When I returned to skating after ten years of cycling, it felt fresh again. New stamps were punched into my already ragged passport as the countries favoring winter sport were quite different. This lasted a couple of trips due mainly to where my life had progressed at that point. I was no longer the young, unattached athlete I once was. I was married and had found a home so beautiful in a peaceful environment that it hurts me each time I have to leave. My husband and I had settled in the quaint Eastern Townships of Quebec, which offered a culture and a landscape we both felt a deep attachment to. We finally had found home, only couldn't be there as much as we wanted. The pangs of homesickness grew stronger and stronger as I continued on this path, building to this day. Still, I love what I do, and would swim the width of an ocean to get to that starting line. It's just not always easy to be on the road.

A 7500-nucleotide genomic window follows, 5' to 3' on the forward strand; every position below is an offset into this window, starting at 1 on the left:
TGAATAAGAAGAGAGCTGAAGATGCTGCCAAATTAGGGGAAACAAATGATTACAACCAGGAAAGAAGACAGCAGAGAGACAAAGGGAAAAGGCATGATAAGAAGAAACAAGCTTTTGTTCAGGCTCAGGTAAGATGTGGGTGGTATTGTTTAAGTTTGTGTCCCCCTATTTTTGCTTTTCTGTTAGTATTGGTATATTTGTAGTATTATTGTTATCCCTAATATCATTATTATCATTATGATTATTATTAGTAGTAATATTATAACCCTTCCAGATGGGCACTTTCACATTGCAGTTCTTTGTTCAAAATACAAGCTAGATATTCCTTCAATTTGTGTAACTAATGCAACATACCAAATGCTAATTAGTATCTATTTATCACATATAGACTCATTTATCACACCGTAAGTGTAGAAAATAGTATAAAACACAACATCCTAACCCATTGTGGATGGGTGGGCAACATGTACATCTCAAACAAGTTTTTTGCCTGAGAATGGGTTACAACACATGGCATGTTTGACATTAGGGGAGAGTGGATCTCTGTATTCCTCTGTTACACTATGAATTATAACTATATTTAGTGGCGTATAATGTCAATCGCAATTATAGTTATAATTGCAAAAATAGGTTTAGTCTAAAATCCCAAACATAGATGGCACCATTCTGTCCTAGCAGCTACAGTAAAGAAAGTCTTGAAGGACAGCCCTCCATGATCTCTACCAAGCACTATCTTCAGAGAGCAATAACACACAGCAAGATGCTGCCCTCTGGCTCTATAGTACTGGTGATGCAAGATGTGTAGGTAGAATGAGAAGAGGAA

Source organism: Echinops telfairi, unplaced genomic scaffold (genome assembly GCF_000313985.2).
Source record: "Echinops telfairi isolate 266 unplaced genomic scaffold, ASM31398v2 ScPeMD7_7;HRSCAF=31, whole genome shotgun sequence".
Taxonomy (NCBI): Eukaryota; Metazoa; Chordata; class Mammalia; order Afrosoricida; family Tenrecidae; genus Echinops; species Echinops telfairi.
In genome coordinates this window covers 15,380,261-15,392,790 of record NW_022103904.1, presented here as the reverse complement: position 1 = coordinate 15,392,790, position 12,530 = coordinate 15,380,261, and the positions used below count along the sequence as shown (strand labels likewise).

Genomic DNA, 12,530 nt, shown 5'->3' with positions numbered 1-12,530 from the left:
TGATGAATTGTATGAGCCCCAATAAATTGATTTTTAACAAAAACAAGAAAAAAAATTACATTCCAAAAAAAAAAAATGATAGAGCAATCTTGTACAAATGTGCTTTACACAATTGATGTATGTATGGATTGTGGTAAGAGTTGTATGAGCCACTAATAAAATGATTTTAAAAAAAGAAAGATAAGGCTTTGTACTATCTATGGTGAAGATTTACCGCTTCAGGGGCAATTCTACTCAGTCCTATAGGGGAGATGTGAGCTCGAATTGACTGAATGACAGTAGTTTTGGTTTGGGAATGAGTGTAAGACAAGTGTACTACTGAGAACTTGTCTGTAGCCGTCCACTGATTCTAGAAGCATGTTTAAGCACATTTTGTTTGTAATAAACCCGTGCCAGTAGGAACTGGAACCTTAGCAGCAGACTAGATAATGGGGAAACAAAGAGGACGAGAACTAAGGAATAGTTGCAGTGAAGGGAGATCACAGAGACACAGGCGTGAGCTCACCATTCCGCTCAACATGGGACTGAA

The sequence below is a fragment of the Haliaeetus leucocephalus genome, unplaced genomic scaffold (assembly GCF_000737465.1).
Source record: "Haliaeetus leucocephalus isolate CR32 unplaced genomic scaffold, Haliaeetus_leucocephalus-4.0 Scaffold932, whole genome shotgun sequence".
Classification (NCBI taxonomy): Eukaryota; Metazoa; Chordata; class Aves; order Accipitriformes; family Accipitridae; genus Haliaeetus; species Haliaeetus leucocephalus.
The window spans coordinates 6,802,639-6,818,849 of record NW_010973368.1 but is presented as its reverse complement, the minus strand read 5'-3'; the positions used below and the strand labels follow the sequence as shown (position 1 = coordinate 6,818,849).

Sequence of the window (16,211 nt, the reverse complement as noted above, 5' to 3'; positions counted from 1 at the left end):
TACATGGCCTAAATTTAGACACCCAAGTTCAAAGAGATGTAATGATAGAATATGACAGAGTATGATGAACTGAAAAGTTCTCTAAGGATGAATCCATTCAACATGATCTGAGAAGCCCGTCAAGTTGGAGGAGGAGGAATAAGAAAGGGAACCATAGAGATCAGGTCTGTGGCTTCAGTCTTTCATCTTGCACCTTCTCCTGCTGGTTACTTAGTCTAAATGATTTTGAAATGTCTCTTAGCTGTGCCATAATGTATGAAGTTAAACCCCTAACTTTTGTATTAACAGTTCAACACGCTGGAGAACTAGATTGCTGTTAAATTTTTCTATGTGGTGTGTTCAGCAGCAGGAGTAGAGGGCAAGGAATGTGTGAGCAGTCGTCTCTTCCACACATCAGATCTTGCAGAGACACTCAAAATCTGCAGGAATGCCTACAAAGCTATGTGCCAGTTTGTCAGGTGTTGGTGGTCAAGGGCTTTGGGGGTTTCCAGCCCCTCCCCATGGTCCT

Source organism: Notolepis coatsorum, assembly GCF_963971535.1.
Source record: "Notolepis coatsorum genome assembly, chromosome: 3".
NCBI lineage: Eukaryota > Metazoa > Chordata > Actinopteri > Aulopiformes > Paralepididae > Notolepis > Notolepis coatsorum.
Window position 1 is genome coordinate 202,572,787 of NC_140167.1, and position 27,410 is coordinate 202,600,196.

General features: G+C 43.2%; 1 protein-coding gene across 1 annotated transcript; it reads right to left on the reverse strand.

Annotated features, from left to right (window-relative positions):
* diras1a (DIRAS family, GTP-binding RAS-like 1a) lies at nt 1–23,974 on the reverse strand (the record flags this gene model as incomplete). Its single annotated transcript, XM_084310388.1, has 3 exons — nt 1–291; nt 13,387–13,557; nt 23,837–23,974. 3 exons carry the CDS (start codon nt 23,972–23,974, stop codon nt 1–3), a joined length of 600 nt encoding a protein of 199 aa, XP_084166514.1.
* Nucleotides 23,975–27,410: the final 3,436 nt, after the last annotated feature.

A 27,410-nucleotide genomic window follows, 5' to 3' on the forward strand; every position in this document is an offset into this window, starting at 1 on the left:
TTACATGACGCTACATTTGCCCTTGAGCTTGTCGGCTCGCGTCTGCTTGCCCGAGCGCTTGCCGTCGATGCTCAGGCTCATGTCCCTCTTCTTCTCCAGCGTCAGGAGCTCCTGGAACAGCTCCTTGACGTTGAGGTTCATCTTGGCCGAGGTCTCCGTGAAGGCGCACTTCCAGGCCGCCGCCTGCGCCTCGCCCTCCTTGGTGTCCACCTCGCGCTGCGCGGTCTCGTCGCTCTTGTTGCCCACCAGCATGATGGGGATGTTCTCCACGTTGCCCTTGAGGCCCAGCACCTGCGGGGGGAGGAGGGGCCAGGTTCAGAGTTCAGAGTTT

However, as I sit and reflect on this travel, and think back to some of the experiences it has allowed, I realize how unique it has been. The opportunities have been incredible to the point of, at times, bizarre. So unique that I wonder if that was really me passing through all that has happened.
My first foray in the National Cycling Team jersey found me in Cuba. It was 1991, and the Pan American Games were held in Havana. Considering the history between the USA and Cuba, it was surprising the tropical island played host to the Games. I was entered in every endurance event, road and track, thrilled to travel and excited to compete against many of the girls from the USA that I had only seen in cycling magazines at that point in time.